• Housing market trends: When housing demand is high, rates tend to rise as lenders face increased demand for mortgages. But lower demand for homes often correlates with declining mortgage rates.

Tips for finding the lowest mortgage rate

When shopping for a home loan, following these tips can help ensure you lock in the lowest possible mortgage rate:

  • Check rates from multiple lenders: Rates vary by lender, so comparing quotes from several lenders ensures you don’t overpay. Online rate comparison sites can give you a quick overview of prevailing rates.
  • Improve your credit score: Work on raising your credit score to at least 740, which will qualify you for the best mortgage terms. Pay down debts, correct any errors on your credit reports, and avoid taking on new debt before applying for a mortgage.
  • Lower your debt-to-income ratio: Lenders look closely at your existing debts in relation to your income. Paying down credit cards and other debts before applying for a mortgage can help lower your DTI and qualify for better rates.
  • Make a sizable down payment: Down payments of 20% or more of the home’s purchase price result in the best mortgage rates and eliminate the need to pay private mortgage insurance.
  • Compare quotes for 15-year and 30-year terms: In general, 15-year mortgage rates are lower than those on 30-year mortgages. But the higher monthly payment on a 15-year loan may not fit your budget.
  • Lock in your rate: Rates fluctuate daily. Once you find the rate you want, lock it in by completing most of the mortgage application paperwork. This protects you if rates rise further before closing.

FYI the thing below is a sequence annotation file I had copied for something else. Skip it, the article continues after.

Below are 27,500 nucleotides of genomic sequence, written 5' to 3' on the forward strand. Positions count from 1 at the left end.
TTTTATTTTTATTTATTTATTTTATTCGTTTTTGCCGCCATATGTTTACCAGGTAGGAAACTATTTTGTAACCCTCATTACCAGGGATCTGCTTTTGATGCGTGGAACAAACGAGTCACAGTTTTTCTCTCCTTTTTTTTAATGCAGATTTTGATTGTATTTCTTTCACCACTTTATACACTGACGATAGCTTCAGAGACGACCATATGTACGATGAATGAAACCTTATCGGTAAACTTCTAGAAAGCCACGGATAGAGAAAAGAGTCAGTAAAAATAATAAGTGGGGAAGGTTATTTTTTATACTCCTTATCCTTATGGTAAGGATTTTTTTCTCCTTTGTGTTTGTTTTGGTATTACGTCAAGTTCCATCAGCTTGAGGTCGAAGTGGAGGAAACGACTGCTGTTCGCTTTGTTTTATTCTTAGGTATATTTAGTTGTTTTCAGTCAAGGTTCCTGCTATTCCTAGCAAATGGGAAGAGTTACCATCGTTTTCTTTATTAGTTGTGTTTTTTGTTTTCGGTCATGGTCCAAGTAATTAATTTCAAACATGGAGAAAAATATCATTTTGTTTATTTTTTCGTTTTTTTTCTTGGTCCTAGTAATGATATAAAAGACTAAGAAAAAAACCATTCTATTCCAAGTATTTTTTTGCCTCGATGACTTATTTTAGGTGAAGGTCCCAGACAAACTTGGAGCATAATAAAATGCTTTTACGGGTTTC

Minimum requirements for common mortgage types

Mortgage lenders weigh many factors when reviewing applications, but most have basic requirements borrowers must meet to qualify for certain loans. Here are typical minimum standards for popular mortgage types.

Mortgage rates over the past three years

Mortgage rates have seen significant fluctuations over the past few years:

  • 2020: Historic lows due to the COVID-19 pandemic. The average 30-year fixed rate mortgage fell below 3% by the end of 2020. 
  • 2021: Rates remained very low early in 2021, then began to rise in the spring. By December 2021, rates returned to pre-pandemic levels around 3.5%.
  • 2022: The Fed’s rate hikes and inflation drove mortgage rates dramatically higher throughout 2022. Rates soared above 7% in late 2022 from around 3% at the beginning of the year.
  • 2023: Rates are projected to remain elevated in 2023 compared to the past decade. Further Fed rate hikes could push averages above 8%.

The chart below shows average rates for the 30-year and 15-year fixed rate mortgages over the past three years.

The takeaway is that mortgage rates shift constantly in response to economic or political factors. Staying informed and timing your purchase to lock in a lower rate can make a huge difference in how much home you can afford. Casting a wide net when shopping for lenders pretty much guarantees you’ll secure the most competitive rate on your loan.

Methodology

Mortgage rate data comes from Freddie Mac, a government-sponsored leader in the housing industry that tracks average mortgage rates. We considered average rates for both the 30-year fixed rate mortgage and 15-year fixed rate mortgage. Freddie Mac rates exclude additional fees and points. 

Average rates are reported weekly on Thursdays and updated accordingly.

This article is not intended to be financial advice. Before making significant financial decisions, you can review your options with a financial advisor or credit counselor.